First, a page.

Most Fibromyalgia sufferers will agree that change of seasons can affect the pain of Fibromyalgia but can the hotter weather increase or decrease your pain?
Well, according to the website Fibromyalgia Symptoms, according to a study performed in 1981, a large percentage of fibromyalgia sufferers may actually be sensitive to changes in the weather. In this particular study, 90% of patients claimed that weather was one of the most important influences on their fibromyalgia symptoms. And fibromyalgia sufferers aren’t the only ones to experience weather-related symptoms. The weather also affects people suffering from rheumatoid arthritis, multiple sclerosis and osteoarthritis.
They say that warmer weather tends to ease the troublesome symptoms of fibromyalgia but when that baromatic pressure changes fibromyalgia sufferers often find that these changes in barometric pressure can ‘trigger’ muscle aches and pains. One thing that they say can also affect us is how the wind condition is. Whether it’s a light wind or a gale-force wind, wind generally causes a decrease in barometric pressure. This means that wind can trigger fatigue, headaches, and muscle aches in fibromyalgia sufferers.
One problem that I have in this sort of heat is that we automatically use fans around the house and although I want to cool down I can soon find that the draft can affect my neck and lumber spine, so I am constantly adjusting the fan to minimize the pain.
Blogger FibroDaze points out that “some heat sensitive people feel all-over heat sensations that seem to come from within their own body. Along with hot flashes, some people have problems with excessive sweating. Others may only have problems in their hands and feet, including puffiness and aching. Warm or hot weather can be unbearable with heat sensitivity.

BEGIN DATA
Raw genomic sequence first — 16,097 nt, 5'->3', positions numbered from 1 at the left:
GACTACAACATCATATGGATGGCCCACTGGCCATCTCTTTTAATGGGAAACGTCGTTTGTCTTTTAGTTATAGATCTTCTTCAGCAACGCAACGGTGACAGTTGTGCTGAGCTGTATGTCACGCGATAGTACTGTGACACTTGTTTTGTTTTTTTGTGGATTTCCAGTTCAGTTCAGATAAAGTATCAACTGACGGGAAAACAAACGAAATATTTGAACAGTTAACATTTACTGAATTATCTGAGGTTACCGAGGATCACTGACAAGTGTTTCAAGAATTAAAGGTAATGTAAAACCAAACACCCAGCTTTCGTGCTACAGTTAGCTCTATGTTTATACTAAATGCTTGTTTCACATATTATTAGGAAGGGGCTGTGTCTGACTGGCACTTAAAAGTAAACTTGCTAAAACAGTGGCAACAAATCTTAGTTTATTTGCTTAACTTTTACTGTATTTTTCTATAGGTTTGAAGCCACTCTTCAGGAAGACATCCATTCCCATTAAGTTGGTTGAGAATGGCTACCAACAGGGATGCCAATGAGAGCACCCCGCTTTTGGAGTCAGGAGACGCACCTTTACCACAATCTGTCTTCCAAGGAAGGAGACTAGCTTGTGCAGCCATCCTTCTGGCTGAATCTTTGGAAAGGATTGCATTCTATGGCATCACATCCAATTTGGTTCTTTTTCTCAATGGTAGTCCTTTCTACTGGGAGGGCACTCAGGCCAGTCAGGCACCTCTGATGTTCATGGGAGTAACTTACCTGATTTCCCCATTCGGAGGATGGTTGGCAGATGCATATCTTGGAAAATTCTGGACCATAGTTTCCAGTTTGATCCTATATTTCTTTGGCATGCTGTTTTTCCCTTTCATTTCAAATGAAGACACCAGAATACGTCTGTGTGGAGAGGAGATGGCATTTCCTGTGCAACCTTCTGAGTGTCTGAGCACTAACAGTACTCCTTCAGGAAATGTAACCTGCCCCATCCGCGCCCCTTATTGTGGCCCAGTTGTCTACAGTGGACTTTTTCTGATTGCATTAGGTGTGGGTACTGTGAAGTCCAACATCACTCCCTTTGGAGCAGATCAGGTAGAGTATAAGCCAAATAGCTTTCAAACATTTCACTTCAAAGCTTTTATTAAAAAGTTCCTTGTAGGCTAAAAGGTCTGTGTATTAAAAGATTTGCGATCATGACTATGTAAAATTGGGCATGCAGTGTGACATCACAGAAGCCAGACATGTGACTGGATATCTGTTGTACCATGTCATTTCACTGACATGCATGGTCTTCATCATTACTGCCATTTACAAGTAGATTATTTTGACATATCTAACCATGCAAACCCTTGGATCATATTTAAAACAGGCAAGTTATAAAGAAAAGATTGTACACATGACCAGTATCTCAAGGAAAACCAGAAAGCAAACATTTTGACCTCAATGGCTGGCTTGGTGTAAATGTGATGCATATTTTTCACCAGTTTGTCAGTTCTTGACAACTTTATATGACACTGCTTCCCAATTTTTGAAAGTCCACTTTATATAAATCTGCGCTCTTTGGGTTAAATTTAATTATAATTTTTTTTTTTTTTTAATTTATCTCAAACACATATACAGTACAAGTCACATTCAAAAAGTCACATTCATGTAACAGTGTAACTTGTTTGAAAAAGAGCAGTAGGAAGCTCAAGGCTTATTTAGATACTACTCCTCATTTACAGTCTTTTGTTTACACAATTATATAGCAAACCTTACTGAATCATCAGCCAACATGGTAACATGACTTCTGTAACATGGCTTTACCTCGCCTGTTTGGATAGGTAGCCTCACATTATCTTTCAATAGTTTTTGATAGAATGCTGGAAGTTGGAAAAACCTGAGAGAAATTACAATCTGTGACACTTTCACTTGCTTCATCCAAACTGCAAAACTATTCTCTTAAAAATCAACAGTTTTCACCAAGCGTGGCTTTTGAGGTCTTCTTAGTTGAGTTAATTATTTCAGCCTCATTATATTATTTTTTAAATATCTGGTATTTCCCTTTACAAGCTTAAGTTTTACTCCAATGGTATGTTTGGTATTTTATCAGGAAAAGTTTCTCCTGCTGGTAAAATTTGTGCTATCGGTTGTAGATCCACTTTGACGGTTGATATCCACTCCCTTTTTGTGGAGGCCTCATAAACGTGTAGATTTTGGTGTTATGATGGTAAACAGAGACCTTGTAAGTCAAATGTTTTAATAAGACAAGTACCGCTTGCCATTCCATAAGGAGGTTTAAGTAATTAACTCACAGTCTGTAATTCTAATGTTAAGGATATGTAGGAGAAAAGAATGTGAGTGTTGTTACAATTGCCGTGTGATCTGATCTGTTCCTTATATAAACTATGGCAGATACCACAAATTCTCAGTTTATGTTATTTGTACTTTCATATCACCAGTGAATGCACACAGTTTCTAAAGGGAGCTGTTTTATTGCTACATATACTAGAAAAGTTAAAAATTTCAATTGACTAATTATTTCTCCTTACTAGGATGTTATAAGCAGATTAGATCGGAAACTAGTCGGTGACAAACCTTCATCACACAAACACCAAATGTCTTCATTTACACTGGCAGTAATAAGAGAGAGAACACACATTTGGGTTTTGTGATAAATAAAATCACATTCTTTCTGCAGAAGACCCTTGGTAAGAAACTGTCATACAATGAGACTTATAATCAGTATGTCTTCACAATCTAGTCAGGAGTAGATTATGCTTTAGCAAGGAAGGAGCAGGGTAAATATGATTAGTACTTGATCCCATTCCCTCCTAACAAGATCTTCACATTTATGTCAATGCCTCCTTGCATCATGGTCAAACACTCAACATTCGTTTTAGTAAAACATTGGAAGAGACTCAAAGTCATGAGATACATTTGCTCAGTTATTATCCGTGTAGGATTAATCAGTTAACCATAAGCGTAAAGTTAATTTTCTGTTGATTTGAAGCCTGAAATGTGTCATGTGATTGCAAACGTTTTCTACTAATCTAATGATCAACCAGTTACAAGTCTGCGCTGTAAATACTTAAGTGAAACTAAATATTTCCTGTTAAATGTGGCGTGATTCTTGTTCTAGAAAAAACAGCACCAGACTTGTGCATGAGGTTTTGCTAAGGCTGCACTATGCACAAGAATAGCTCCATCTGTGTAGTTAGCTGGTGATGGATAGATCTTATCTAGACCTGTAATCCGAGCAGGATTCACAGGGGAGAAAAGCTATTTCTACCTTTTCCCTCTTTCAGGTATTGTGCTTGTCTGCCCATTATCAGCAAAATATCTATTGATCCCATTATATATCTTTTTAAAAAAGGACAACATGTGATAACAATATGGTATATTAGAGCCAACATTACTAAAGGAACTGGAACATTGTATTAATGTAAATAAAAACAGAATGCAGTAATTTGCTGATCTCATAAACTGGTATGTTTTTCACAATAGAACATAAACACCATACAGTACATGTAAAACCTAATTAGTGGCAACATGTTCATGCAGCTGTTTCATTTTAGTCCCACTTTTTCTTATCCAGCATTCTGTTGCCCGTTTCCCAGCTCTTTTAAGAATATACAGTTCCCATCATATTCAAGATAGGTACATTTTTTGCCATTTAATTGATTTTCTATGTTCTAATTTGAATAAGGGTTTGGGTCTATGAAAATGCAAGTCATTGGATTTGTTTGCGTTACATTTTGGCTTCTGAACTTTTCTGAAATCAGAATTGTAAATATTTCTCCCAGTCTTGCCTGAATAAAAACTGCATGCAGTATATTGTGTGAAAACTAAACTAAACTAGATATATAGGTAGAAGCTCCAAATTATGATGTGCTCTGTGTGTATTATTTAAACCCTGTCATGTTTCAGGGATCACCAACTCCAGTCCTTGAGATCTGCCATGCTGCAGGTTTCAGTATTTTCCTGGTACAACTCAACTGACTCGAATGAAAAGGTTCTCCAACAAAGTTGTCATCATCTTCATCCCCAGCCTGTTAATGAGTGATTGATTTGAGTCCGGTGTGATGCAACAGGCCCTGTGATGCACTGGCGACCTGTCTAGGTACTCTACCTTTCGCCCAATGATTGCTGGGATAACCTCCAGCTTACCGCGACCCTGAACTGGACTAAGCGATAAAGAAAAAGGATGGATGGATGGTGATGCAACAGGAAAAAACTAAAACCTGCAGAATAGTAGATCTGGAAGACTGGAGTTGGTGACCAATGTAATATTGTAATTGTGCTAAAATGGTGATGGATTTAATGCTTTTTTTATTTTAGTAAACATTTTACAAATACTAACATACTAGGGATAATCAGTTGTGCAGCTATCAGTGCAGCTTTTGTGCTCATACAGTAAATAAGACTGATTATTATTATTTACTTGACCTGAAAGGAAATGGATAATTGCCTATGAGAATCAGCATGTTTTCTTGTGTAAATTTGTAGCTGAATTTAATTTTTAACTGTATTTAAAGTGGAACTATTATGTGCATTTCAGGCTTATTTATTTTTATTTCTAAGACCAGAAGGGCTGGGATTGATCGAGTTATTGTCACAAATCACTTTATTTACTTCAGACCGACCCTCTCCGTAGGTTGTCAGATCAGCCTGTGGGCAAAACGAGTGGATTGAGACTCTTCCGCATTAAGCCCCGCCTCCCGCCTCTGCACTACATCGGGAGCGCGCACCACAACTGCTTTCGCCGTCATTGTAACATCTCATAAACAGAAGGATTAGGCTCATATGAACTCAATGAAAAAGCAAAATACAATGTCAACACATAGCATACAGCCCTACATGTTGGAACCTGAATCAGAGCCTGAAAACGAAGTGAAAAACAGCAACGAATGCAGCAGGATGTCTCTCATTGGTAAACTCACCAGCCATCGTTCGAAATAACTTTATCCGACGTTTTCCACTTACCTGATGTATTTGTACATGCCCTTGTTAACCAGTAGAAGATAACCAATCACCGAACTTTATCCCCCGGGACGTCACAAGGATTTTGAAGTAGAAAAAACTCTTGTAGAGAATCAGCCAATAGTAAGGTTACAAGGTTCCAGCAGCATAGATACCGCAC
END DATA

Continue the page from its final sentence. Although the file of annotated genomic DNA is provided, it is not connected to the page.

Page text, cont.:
When the weather gets warm, heat sensitive people with fibromyalgia often experience symptom flare-ups. Research has found that people with fibromyalgia exposed to hot temperatures report increases in: pain, headaches, fatigue, anxiety and depression. They are also more likely to have heat rashes and heat exhaustion or heat stroke”.
So, in answer to my question does hotter weather increase or decrease your pain I guess the majority of us would say ‘yes’ it does definitely increase our pain. On that note and in this very hot period make sure that you are fully hydrated, cool down with a shower or cool bath, use cool packs instead of heat packs and wear cool clothing.